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Tuesday, July 28, 1998 Published at 06:33 GMT 07:33 UK


World: South Asia

The child bombers of Sri Lanka

Many Sri Lankan children become Tamil Tiger fighters each year


Sue Lloyd Roberts in Sri Lanka meets the children fighting an adult's war
The United Nations Children Fund, which works to protect young people's rights and welfare, is dedicating this year to saving children from conflict.

Unicef estimates there are around 500,000 children fighting in various wars throughout the world, particularly Sri Lanka, Afghanistan and Uganda.

In Sri Lanka, the Tamil Tigers, who are fighting for a separate homeland, have been employing children in their guerrilla forces for seven years.


[ image: The Tamil Tigers say the government is driving children to them]
The Tamil Tigers say the government is driving children to them
The BBC correspondent in Sri Lanka says that, in some areas held by the Tamil Tigers, up to 50% of pupils have left schools to join the Liberation Tigers of Tamil Eelam (LTTE).

One young Tamil recruit said she knew how to lay landmines and operate machine guns and pistols by the age of 13.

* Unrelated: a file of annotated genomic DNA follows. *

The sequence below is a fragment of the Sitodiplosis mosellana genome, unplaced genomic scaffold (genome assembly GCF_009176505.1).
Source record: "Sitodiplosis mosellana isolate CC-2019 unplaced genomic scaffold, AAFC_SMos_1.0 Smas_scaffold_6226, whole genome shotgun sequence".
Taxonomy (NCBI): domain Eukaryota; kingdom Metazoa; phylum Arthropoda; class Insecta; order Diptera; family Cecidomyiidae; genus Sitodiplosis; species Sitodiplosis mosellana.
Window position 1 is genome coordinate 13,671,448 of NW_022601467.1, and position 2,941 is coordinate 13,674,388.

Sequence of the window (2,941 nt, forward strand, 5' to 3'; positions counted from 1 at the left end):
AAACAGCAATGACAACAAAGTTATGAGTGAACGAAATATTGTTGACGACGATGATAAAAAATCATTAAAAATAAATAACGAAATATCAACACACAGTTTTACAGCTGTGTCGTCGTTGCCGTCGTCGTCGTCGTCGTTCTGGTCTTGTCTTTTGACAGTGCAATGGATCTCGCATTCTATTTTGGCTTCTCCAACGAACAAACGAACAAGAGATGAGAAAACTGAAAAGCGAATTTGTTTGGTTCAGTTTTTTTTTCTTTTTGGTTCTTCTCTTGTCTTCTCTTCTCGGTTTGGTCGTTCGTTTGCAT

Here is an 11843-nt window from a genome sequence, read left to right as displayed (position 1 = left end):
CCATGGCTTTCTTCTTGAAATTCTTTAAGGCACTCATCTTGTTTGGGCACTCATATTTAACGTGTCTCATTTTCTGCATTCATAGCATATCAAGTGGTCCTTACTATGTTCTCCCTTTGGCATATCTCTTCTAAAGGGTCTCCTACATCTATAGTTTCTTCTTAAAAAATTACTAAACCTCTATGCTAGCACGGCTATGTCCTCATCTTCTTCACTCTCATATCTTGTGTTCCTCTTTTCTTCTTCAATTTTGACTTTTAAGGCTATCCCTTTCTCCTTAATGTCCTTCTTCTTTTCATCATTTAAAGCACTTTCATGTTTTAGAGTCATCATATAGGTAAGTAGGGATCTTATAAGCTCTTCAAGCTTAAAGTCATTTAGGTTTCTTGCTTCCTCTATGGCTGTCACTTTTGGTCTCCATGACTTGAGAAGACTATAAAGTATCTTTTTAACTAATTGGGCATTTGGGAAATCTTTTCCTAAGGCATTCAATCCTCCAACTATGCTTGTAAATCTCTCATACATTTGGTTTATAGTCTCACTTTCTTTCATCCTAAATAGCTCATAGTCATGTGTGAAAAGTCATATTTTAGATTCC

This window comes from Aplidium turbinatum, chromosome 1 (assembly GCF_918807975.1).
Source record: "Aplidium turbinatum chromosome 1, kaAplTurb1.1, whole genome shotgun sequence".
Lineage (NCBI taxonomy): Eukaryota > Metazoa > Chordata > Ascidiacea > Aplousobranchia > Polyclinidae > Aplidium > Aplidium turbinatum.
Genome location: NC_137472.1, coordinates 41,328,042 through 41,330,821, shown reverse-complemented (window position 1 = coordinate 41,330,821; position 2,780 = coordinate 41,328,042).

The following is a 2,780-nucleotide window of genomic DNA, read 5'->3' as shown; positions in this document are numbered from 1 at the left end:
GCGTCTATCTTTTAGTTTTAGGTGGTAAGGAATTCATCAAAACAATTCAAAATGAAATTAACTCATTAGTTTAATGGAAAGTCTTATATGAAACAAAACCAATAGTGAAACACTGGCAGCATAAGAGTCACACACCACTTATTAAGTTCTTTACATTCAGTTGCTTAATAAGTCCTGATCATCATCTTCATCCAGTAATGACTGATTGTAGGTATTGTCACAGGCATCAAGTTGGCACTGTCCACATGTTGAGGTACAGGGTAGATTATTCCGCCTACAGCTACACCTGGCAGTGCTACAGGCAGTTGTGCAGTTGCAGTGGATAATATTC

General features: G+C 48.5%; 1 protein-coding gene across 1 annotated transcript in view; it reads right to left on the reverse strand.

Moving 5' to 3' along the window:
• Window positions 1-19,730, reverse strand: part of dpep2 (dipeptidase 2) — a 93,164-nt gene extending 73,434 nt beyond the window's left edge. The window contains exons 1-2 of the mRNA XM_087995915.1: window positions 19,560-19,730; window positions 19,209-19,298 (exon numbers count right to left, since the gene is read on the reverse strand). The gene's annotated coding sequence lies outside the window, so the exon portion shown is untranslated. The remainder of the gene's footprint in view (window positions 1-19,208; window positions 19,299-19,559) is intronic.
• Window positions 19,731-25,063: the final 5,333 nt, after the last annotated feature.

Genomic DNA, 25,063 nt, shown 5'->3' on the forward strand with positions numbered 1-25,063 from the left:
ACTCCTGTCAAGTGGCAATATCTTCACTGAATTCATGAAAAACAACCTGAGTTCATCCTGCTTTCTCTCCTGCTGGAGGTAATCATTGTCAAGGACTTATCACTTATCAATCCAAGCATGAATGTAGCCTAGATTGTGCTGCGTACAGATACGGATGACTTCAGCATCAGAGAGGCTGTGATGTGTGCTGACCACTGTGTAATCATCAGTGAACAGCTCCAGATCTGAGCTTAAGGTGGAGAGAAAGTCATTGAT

"The leaders came to our school and said we had to join the army in order to rescue our country," she said.

"After three months I was sent to my first operation. It was an attack on an army checkpoint and I was equipped with grenades."

The risk of being killed or injured is not the only threat to the lives of the Tamil child bombers.

Suicide capsules

All new recruits are given cyanide capsules with instructions to swallow them if captured to avoid giving military secrets to their enemies.


[ image: This girl was trained to kill at 13]
This girl was trained to kill at 13
Sri Lanka's foreign affairs minister Lakshman Kadirgama said: " It reminds me very much of what happened to the German youth under Hitler towards the end of the of the Second World War. Hitler was recruiting teenagers, as young as 13 and 14."

But a recruitment officer for the Tamil Tigers insisted that no pressure was being put upon youngsters to join the LTTE.

"It is not the Tigers who are recruiting young people, it is the government who are driving the children to the Tigers," he said.

"A young person loses a parent - they feel real anger and they vent this anger by joining the Tigers."





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